In this episode of The Silver Lining, Claude Silver revisits the old phrase “misery loves company”. She brings it into a more positive light. We can approach people who feel distressed and lonely with heart-centered leadership. For her, we can be the company that heals misery.
Read this if...
- You feel miserable
- You feel lonely
- You want to help people who are miserable or lonely
Claude Silver is the Chief Heart Officer of VaynerMedia, a full-service digital agency focused on creativity, media, and influencer marketing, among other things.
the distilld lessons (extended)
When we hear 'misery loves company', it's usually in a negative context. It's wht we say to someone who we want commiseration from, for our own string of bad luck.
Claude Silver turns the phrase around, and sees it in a positive light. In this episode of The Silver Lining, Claude talks about reverse-engineering "misery loves company".
For Claude, misery loving company is not 'emotional contagion'. It's a chance for connection. When one miserable person connects with another, their energies bounce off each other. We can intervene with our positivity, empathy, and perspective. We can be the company that heals the other person's misery.
Here are the distilld lessons inspired by the “Misery Loves Company” from the The Silver Lining:
1. Be curious
Claude says 'misery loves company' is like The Law of Attraction. Our thoughts, positive or negative, affect our experiences. If we have positive thoughts, we have positive life experiences. The same is true for negative thoughts.
The Law of Attraction also applies to human nature. Like attracts like. Claude says we're predisposed to feel the need to connect with others. This is why people who are feeling emotions of misery seek people feeling the same way.
Who do we connect with more than people like us? People who feel negative emotions seek and attract others who feel the same way. Optimists look for people who look at life in the same positive light. No matter our disposition, we want to be with other people going through the same thing.
We can instead be curious about why we're feeling miserable. What about our human condition makes us think 'misery loves company'? When we understand the underlying reasons, we can understand how to be the right company. We can identify the right company we need when we, ourselves, are feeling miserable.
2. Lean into vulnerability
We may not be able to control whether misery loves company, but we can address how we deal with it when we’re faced with the feeling.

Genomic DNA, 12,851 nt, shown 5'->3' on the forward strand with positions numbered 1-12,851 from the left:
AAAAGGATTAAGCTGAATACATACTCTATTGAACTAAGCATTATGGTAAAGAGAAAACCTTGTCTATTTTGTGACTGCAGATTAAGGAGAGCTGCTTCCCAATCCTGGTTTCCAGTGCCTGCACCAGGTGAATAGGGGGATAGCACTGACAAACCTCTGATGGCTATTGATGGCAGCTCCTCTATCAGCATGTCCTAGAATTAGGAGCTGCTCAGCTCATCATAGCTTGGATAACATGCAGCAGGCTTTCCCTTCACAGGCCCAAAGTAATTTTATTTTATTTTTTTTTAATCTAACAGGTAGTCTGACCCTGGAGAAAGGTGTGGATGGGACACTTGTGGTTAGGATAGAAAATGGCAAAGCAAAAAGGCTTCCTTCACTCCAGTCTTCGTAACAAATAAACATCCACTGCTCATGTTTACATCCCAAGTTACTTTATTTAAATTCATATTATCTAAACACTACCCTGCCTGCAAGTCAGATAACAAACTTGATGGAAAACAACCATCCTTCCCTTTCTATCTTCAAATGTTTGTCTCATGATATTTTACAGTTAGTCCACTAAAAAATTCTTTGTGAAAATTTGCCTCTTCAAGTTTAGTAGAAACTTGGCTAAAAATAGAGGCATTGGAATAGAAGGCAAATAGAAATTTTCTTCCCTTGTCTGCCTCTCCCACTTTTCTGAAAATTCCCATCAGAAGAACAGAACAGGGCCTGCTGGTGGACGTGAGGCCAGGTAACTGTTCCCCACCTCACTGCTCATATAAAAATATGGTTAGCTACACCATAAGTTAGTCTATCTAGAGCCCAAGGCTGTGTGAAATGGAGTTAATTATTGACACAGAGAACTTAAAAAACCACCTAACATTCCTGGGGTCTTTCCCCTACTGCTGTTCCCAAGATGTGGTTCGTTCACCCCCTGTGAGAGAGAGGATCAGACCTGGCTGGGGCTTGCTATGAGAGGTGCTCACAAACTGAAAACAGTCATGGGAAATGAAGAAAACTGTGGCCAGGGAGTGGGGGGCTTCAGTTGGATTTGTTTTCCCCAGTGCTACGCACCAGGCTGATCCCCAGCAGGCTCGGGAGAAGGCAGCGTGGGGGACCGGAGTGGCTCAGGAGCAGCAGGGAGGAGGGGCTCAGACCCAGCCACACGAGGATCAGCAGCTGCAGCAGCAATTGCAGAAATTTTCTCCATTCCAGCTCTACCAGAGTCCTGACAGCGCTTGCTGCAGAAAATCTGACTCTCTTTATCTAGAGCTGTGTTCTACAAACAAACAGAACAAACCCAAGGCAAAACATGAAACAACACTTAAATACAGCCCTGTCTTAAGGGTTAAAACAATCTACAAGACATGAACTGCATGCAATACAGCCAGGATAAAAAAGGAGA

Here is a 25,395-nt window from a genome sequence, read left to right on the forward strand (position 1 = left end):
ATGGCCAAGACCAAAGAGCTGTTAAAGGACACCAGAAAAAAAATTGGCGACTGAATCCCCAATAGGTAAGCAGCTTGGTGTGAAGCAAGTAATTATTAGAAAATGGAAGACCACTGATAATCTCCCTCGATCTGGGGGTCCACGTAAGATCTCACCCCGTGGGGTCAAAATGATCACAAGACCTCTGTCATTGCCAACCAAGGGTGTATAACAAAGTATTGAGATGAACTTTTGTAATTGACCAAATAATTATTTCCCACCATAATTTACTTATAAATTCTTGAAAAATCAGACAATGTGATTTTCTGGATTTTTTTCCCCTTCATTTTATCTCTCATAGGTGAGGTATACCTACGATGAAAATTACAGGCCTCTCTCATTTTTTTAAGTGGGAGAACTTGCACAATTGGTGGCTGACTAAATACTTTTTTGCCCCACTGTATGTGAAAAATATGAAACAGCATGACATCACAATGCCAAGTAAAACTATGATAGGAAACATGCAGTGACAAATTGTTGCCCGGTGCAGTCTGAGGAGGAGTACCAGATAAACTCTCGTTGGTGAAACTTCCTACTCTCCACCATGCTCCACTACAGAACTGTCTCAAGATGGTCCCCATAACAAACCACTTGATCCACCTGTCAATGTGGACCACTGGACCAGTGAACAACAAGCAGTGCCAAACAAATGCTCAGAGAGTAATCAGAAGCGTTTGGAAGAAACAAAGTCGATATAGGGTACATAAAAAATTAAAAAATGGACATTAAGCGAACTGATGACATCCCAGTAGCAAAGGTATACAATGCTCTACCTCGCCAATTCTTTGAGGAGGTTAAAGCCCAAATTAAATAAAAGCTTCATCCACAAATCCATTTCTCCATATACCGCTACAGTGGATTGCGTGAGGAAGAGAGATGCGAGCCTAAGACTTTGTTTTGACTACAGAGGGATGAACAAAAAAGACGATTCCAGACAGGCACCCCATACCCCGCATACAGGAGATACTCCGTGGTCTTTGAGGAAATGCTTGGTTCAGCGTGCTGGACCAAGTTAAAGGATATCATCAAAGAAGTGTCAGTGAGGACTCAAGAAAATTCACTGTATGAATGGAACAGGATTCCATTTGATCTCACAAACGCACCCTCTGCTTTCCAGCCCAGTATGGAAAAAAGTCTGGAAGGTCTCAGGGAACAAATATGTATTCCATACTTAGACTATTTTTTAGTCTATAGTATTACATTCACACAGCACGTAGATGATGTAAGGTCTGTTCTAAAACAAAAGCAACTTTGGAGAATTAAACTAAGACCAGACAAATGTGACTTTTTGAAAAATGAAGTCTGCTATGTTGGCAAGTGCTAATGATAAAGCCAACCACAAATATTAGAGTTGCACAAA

Claude says that heart-centered leadership can help us heal others. This type of leading requires honesty and vulnerability. It takes looking into our own pain to show those who are hurting that they will heal. When someone is having a hard time, we can share our own difficulties and use it to connect with them.
If someone says, “I feel bad today”, we can reply with, “So do I”. We don't have to stop there. We can follow up with questions like, “What’s making you feel bad? How can I help?” Even if both of us might not feel so great, we can also be the one that ends it. When we ask questions after acknowledging what others feel, our mindset becomes solution-oriented.
The solution starts with the heart and ends with the mind. When we open our emotions to those in pain, we let them open up to us. We tell them that we can solve these problems together.
3. Bring heart-centered leadership back to ourselves
We shouldn't limit our empathy to other people. Our empathy should extend even to ourselves.
Claude says that given the pandemic and the need for social isolation, loneliness may start to become more commonplace. She defines loneliness as what we feel when social needs go unmet, which is the case for many of us. These days there are few options for work setups, and most of us need to do it from home to stay safe and healthy. Human connection outside of family these days are scarce for that very reason, and the loneliness in the atmosphere has a rippling effect.
It's understandable that these are how many people feel these days. We can, however, find ways to address our loneliness, and that's through heart-centered self-leadership. We can be honest to ourselves about our feelings, and we can take the time to be in our emotions. When we give ourselves the space to think for ourselves and just be, we can figure out what's causing us to feel lonely.
From there, we can find ways to address that, and even seek out others either through social media or over the phone to begin to process our feelings.
We can also choose to deal with our other problems the same way. If we feel unaccomplished, we can take stock of our goals and plan them out in our free time. If we find ourselves feeling anxious, we can take note of our fears and seek help to face them.
We can address the misery we might feel from unaccomplished goals, unmet needs, or life events we've had to put on hold—with the heart. We can look at leading others, but especially, our own lives, with empathy, vulnerability, and positivity.
A lot can change when our perspective shifts. Even old sayings can take on new meanings. It might seem like misery loves company, but that's only half the story. When we can be the kind of person, the kind of company that leads with the heart, we can find better ways to cope with feelings of misery.
For a shorter conversation, the distilld lessons summary are here.